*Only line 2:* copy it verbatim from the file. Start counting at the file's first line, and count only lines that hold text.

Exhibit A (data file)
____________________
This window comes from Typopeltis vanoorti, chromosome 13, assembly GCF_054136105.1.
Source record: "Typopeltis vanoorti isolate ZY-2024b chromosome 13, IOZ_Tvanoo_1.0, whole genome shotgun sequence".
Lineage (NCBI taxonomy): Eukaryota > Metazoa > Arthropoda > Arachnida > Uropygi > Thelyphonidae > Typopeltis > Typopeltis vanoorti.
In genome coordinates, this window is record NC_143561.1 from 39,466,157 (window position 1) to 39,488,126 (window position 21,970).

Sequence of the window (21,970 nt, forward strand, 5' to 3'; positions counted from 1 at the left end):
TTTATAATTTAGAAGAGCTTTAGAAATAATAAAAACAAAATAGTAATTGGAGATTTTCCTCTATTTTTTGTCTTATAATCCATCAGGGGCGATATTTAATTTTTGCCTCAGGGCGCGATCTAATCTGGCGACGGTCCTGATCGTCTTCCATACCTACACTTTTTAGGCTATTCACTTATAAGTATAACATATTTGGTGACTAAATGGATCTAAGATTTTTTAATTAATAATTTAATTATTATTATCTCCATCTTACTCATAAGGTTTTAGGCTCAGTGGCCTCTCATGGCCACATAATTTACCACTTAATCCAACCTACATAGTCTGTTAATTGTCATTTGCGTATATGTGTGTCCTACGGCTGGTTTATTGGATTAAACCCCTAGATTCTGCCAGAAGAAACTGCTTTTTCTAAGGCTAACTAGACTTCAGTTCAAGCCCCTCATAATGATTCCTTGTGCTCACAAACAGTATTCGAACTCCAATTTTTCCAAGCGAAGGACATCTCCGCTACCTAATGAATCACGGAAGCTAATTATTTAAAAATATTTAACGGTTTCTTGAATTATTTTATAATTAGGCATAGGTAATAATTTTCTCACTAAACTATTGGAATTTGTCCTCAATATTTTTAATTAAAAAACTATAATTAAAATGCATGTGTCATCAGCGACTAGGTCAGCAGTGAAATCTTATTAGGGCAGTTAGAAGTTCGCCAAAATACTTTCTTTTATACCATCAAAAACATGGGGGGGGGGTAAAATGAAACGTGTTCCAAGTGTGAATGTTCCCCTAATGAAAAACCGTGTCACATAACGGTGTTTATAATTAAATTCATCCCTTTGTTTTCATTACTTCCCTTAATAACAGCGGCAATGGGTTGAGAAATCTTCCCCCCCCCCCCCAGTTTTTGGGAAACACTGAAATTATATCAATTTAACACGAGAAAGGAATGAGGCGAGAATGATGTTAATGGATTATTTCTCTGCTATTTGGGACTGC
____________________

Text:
Source record: "Typopeltis vanoorti isolate ZY-2024b chromosome 13, IOZ_Tvanoo_1.0, whole genome shotgun sequence".